Regular household chores will instill the responsibility that is needed in school: feeding and watering the pet, watering the flowers, cleaning up the table and the like. It is important that these small chores be daily. It is not necessary to add new household chores during the first grade, a new responsibility in school is enough. But familiar tasks can remain, as long as they don’t take up much time.
Teach hygiene routines.
By this time, the child should also learn a daily independent hygiene ritual: brush teeth, shower, change pajamas, use the toilet on their own, clean up after themselves in the bathroom, make their own bed in the evening and make it up in the morning.
Of course, it is worth praising your child for his or her independent behavior, for trying to do something on his or her own, for wanting to take responsibility. If possible, it is better not to finish what he can do or finish by himself. At least in front of his eyes, reminding him that he can do nothing without his mom.
Some parents tell their child about the future school with great enthusiasm, so that children begin to think that going to school is a continuous holiday. When they walk in, they get a big disappointment: School is not a holiday at all, but a lot of work, which, however, can be very interesting. Talking to your child about school, tell the truth: you can learn a lot there if you listen to the teacher, read books, meet new children, but you have to work hard, learn lessons. Going to school is a reason to be proud, an indicator that you are growing up.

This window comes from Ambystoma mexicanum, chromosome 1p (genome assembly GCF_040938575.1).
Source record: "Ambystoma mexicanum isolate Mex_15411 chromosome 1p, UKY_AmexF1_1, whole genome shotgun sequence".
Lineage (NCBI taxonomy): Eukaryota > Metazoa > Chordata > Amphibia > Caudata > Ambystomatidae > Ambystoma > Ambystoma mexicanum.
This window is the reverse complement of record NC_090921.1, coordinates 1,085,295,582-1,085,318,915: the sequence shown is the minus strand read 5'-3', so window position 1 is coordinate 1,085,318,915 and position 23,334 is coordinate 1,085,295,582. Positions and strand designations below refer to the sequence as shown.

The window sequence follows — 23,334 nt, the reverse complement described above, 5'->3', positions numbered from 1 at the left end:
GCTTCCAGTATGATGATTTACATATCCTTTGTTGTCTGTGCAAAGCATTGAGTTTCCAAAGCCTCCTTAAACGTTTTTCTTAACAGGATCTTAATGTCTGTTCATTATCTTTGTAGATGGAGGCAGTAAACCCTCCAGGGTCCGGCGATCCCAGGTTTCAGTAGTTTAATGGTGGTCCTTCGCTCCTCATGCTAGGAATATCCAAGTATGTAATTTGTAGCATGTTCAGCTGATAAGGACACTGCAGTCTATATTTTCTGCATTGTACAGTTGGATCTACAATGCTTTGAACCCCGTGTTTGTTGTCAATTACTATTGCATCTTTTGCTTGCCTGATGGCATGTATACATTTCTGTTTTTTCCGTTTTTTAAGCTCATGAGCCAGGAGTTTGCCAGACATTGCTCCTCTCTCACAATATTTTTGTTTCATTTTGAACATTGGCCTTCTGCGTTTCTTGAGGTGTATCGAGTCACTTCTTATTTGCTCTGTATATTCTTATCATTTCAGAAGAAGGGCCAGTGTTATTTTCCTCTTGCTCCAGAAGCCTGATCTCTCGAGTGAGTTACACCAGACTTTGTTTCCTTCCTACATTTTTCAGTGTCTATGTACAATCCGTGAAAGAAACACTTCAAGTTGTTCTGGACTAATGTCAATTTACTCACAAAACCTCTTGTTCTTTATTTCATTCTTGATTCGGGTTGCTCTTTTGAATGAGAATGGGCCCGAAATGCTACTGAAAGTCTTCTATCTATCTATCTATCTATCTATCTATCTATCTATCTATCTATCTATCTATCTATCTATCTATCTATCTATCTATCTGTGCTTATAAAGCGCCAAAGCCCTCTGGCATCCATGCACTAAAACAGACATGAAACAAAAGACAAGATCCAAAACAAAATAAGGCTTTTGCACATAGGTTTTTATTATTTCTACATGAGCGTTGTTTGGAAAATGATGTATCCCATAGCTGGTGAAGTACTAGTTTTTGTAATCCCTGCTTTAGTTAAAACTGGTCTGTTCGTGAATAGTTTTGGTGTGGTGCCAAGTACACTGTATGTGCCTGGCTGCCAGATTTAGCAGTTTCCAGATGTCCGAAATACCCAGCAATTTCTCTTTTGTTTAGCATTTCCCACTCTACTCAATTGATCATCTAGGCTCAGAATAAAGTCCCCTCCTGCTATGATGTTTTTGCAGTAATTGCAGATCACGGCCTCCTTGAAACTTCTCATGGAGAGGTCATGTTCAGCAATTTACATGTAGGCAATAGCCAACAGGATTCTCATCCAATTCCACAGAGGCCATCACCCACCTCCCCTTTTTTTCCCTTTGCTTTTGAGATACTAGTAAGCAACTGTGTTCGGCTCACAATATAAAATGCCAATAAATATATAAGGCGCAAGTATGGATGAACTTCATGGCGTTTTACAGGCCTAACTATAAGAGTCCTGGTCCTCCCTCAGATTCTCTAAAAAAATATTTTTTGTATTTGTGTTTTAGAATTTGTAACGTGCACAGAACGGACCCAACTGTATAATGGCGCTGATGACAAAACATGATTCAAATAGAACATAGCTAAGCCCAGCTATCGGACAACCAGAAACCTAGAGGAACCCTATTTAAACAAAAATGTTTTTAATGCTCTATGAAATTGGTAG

For a mother, a first-grader is also a new level of motherhood and responsibility. A friend of mine, after having her third child and sending her oldest to first grade, said: “I don’t understand why they give moms maternity leave in the first year of life? He just eats and sleeps – almost nothing to do. They should give maternity leave when the child goes to first grade – horror, so much work!”
When we teach our child independence skills before school, we simultaneously teach ourselves to let him go, to trust his skills, to let him and ourselves grow up.